The large calender machine has two chrome rollers separated by a compressed cotton roller. Calendering is achieved by two interacting systems, heat and pressure. The chrome rollers are heated to temperatures of between 160 and 210 degrees Fahrenheit (71 and 99 degrees Celsius). Then the tape passes between both chrome rollers and cotton roller, and external pressure of up to 50 tons is applied. Due to the combined pressure and heat, the peaks are compressed into the valleys, resulting in the mirror-surface finish of today’s tapes.
Splicing the Leader
“Now, please step into our web splicing department,” our guide encouraged. “If you have ever looked at the beginning or the end of a cassette,” she continues, “you will notice a colored or clear leader. The reason for the leader is that cassette tape is too thin and delicate to withstand the stress of the fast forward and rewind stopping at the end of the cassette.” The C30 and C60 tapes are 1/2 of one thousandth (.0005) of an inch thick. Leader tape is 1 1/2 of one thousandth (.0015) of an inch thick, and so can stand much more pressure.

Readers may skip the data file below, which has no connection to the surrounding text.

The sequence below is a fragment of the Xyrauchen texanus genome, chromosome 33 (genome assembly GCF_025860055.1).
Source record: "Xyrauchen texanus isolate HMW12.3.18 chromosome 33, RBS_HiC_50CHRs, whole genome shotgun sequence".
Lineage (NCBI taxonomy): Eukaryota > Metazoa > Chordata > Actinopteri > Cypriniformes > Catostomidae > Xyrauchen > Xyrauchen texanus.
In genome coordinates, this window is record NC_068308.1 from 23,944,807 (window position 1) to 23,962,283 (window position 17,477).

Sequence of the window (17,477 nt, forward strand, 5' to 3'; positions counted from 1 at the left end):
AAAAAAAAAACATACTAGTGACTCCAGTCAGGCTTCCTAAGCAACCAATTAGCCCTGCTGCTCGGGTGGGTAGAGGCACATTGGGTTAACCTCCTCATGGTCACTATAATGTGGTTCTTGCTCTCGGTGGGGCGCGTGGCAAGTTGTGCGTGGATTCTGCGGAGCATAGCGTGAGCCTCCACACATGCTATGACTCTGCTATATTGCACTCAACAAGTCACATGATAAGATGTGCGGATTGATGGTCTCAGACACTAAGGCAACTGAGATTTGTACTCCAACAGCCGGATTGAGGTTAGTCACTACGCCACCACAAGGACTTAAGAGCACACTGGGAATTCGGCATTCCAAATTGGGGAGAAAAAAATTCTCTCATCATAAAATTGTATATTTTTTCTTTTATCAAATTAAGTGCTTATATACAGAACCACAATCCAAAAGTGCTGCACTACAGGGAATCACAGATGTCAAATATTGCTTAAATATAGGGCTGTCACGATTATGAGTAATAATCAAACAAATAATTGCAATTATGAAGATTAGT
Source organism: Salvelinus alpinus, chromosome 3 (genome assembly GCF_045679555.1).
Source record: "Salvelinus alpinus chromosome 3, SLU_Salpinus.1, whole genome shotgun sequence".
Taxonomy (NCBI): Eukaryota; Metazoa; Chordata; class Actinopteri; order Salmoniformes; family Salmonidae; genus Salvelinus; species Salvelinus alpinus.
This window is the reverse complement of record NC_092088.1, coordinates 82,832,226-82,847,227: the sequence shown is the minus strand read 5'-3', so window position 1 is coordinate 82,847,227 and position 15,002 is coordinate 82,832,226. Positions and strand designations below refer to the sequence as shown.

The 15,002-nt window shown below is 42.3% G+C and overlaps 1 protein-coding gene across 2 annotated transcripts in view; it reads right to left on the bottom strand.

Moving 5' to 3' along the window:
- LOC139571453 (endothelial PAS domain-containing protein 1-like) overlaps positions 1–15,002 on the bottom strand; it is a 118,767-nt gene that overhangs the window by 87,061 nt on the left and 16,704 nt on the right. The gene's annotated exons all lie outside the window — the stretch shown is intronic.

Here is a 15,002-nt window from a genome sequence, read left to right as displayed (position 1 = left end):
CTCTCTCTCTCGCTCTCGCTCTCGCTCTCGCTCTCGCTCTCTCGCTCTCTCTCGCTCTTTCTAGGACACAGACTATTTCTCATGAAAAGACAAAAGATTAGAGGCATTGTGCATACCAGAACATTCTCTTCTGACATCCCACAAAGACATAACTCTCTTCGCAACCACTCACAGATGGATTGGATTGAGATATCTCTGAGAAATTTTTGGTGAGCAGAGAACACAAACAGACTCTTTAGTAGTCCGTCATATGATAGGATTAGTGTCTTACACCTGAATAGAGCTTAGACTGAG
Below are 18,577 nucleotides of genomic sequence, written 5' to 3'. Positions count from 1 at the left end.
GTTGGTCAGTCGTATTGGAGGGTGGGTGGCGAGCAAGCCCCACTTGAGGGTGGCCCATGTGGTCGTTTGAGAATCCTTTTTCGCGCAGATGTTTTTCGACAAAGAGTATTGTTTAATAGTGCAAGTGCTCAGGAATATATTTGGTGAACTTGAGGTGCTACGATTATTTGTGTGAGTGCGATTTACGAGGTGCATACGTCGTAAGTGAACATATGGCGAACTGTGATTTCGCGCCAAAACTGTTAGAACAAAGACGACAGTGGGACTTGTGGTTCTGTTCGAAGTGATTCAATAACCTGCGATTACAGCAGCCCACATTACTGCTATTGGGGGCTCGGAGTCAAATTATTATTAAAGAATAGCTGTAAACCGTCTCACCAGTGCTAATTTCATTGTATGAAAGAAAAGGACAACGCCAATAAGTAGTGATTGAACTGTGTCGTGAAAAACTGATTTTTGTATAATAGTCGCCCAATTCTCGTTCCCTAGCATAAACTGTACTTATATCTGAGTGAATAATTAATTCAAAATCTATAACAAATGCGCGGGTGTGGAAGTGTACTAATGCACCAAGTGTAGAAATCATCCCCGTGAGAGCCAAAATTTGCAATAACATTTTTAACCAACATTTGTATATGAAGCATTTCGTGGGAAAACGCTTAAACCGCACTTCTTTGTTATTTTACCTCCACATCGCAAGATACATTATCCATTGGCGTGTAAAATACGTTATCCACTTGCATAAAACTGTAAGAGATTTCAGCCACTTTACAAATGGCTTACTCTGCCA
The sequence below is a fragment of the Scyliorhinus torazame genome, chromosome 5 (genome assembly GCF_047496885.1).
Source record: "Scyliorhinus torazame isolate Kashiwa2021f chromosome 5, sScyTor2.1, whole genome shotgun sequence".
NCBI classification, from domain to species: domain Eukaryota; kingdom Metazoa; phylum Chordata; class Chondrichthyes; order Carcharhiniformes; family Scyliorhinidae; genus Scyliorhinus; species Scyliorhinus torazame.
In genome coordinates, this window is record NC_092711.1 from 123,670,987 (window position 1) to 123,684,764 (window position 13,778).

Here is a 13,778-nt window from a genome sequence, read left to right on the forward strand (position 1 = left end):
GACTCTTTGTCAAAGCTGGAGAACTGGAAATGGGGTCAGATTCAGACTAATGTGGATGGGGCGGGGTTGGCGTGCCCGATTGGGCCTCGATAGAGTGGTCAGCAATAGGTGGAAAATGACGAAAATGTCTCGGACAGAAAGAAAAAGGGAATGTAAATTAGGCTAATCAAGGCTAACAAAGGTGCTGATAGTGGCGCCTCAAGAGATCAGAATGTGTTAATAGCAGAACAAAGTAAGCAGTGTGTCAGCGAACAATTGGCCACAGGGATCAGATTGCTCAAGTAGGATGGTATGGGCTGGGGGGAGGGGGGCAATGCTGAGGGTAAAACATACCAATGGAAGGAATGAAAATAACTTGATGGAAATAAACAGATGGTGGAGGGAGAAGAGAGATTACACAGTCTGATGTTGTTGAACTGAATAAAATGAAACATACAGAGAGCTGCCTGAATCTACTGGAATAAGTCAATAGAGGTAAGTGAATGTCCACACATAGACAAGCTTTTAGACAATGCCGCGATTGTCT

Web splicing is one of those processes wherein mass production not only is far more economical but also produces an infinitely superior product. When 6- or 12-inch (15- or 30-centimeter) webs are spliced, rather than splicing the tape to the leader as the 1/8-inch (.3-centimeter) tape is run into the individual cassette, a perfect splice is made. How so? Well, when the web is later slit, the magnetic tape and splice and leader are cut together so that the spliced area is exactly the same width as the tape.
Slitting the Tape
One of the most difficult tape manufacturing operations is called slitting. Tolerances must be to two thousandths of an inch, and the tape must not wander from side to side. If the tape should cup or bend, the product will be ruined and all the precautions taken in the other operations will be wasted.
“The secret is exact web guiding, controlled tension and proper alignment, and built-in compensation to take into account web variation,” explains the guide.
The actual cutting is accomplished by intermeshing, rotating blades built to tolerances of up to one millionth of an inch. The entire engagement of the blades is often less than two thousandths of an inch. Both edges of the web are discarded to eliminate edge fluctuations that occur in the coating operation and only the “heart cuts” are used. This is the final step for reel-to-reel audio tape. Video tape passes through an additional cleaning operation, and cassette tape passes along to the cassette assembly area.
Assembling the Cassettes